The “Post COVID-19 Gym” is going to look a lot LIKE same place you used to work out at. However, the main difference would be, and it hurts for me to say this, the lack of strength in all of us. For the majority of us, it hasn’t been easy to train during a deadly pandemic and for the unfortunate among us, we’ve had to shoulder a weight far heavier than any barbell, the weight of losing a family or a friend.
However, with the recent announcement of Pfizer Vaccine in the UK, things are starting to look optimistic for the near future. On December 2nd 2020, all gyms, irrespective of tier or class, were officially opened signalling that the normal days are not far behind.
But going to the gym after months of emotional turmoil and a largely sedentary lifestyle might prove to be a bit difficult. The majority of us won’t be pulling any PR’s for at least a while, but that doesn’t mean we shouldn’t instantly get back on the road to recovery.
For all those planning to return to the Iron Church soon, here’s some advice on how you should do it.
I will be pulling from a bunch of sources to make you better (and myself) understand what a Post Covid-19 Gym recovery should look like. First, I’d like to point you all towards this video, shot during the beginning of the pandemic by OmarIsuf.
The video features several powerlifting experts, namely Candito, Calgary Barbell, Silent Mike and my personal favourite Alan Thrall. OmarIsuf and the gang discussed several aspects of maintaining strength during the pandemic, keeping your anxiety in check, and the future of powerlifting.
The gist of their initial conversation, regarding keeping strength up during the pandemic, had the following main points:
All the powerlifters largely agreed that muscle loss is inevitable, but strength could be preserved with proper conditioning. Lifters would first have to get back into their regular strength routine and forget about setting up any PRs, at least initially.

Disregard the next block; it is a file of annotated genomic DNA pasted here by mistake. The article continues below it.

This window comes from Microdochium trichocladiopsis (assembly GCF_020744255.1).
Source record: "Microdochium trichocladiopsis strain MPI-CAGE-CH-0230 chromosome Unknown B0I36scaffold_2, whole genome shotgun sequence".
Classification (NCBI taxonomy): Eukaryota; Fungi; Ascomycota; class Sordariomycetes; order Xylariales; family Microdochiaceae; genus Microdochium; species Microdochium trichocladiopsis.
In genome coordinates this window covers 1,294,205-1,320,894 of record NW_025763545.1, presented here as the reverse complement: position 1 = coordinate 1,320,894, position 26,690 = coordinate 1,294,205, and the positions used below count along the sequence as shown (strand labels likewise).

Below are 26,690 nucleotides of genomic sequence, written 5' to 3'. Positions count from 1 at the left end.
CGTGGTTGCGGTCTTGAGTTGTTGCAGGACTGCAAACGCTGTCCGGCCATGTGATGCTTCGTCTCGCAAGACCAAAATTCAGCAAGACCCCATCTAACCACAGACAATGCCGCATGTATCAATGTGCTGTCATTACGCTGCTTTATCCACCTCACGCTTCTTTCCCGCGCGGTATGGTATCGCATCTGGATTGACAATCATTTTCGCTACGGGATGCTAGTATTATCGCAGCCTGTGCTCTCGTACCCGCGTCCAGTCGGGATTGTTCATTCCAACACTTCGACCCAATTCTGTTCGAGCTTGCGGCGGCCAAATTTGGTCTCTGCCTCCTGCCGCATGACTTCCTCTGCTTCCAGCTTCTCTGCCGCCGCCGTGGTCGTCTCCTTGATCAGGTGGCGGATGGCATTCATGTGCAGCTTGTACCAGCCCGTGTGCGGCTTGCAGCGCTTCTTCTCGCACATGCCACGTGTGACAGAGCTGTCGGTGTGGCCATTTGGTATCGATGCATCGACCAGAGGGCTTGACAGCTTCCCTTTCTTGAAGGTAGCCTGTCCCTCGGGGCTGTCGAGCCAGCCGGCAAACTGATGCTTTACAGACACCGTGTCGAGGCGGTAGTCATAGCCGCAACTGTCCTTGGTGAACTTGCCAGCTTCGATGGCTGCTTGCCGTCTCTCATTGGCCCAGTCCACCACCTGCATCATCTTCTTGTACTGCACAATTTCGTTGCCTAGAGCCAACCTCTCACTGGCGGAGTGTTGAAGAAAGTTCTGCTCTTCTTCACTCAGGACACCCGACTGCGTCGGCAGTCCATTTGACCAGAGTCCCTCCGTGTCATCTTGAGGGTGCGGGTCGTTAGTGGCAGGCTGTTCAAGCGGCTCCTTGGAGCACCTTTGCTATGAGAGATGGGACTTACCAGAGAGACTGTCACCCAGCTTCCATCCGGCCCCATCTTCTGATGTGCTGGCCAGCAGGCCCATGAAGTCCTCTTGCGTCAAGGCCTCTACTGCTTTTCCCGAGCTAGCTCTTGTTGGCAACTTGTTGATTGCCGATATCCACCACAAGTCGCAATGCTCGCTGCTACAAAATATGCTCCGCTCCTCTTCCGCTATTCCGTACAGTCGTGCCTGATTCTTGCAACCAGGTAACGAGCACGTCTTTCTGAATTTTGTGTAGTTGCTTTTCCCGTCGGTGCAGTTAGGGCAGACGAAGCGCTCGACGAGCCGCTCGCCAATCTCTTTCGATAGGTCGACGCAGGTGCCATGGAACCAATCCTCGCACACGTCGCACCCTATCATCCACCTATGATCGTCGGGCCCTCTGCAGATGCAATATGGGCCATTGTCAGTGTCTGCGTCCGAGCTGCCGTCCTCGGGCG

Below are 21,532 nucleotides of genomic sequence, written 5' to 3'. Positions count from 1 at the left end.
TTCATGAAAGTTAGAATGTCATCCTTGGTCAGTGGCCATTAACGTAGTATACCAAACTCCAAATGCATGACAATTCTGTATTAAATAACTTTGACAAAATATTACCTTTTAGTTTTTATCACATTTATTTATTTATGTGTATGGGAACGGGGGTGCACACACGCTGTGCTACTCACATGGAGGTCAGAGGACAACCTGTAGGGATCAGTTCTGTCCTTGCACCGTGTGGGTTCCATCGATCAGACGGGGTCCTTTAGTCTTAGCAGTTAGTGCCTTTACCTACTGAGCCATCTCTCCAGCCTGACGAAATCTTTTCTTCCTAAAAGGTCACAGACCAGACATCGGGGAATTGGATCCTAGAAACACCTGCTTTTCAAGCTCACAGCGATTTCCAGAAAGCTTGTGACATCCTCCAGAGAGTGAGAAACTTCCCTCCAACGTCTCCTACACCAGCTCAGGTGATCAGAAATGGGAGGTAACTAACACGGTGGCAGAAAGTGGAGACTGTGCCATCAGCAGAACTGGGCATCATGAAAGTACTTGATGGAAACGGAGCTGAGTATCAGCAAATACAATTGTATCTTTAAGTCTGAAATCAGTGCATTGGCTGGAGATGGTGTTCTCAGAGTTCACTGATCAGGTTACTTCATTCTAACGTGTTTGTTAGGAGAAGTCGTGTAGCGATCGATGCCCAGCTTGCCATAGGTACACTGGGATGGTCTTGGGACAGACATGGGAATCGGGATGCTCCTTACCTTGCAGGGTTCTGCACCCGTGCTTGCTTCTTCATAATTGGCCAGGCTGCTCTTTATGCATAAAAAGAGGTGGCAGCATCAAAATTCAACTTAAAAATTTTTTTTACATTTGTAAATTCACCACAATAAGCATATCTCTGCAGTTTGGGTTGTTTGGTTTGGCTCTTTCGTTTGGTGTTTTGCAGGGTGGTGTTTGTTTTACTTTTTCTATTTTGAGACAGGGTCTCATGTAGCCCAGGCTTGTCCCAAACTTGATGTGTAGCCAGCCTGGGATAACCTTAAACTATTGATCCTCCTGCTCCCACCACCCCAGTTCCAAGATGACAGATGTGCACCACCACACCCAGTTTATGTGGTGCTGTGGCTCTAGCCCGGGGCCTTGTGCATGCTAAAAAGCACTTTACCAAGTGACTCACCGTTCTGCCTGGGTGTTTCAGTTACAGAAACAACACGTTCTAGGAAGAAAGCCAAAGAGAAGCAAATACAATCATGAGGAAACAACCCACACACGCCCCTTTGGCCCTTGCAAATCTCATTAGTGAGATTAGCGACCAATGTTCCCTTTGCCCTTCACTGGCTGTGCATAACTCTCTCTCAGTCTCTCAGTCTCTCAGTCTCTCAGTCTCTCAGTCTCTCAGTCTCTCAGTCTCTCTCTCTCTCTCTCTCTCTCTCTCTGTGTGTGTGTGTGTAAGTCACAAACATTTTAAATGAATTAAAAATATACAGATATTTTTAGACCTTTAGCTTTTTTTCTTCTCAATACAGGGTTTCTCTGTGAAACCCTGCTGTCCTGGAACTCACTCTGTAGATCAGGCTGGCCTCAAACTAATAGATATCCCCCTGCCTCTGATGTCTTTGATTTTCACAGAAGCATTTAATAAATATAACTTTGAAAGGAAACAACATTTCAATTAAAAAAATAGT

According to the American College of Cardiology, people with mild or no symptoms, who needed no sort of hospitalization, must rest for at least 2 weeks right after they’re cleared of infection.
According to the institute, the Coronavirus not only affects the lungs but also the heart of the infected person, without them knowing. So taking a 2-week hiatus right after a negative test is highly advised.
According to Jeff Nippard, the road to recovery requires a perfect balance between stimulus, recovery and adaptation. Your workout provides your muscles with the stimulus, and the way you recover from it builds within you the adaptation to survive an even stronger workout.
If you give too high of a stimulus to your body to recover from, it’ll take longer to recover, and your gains will be less. So optimising the weight and volume is a great first step. A proper rule of thumb to follow is that if you can manage medium volume in great form with a particular weight for at least 10 reps, then you’re doing ok.
Sorry if I sound too optimistic. Your strength and muscle recovery won’t take as long as you think. The biggest factor between a new lifter and newbie is that you already have muscle memory. You’ll be gaining lost muscle and not creating new ones, at least initially.
The specifics of the workout are quite intricate, so please follow the link from Jeff Nippard’s bridge program. I read it, and I really liked it, especially the warmup protocol. I suck at doing warmups because I am not a patient guy, but having a to-do list in front of it makes it easier.
Low cardiovascular conditioning and no nervous system memory are the biggest disadvantages a lifter has when he/she is starting from scratch. If you’ve been training, even just a little bit during the lockdowns, your muscles will catch up to you.
During my Post COVID-19 recovery phase, I too tried several different methods of training and noticed a few important points.
Initially, full-body workouts will give you the best result. You’ll regain most of your stamina and a lot of your strength and movement via full-body workouts. I’d usually include benchpress, deadlift and squat on a single day.
I trained three or maximum four days a week; however, the average time I spent in the gym was much higher.
After three weeks, I was finally able to hit my get a lot of my muscles back and was going heavy on deadlifts and squats; my bench still needs some practice though.
I went with 3 sets of 10s with each exercise but went to failure on every exercise in my third week as I started getting my strength back.
Lastly, the most important thing that helped me was my note-taking skills. Having two weeks’ worth of planning made me avoid the temptation to even attempt a PR during the early days of the workout.
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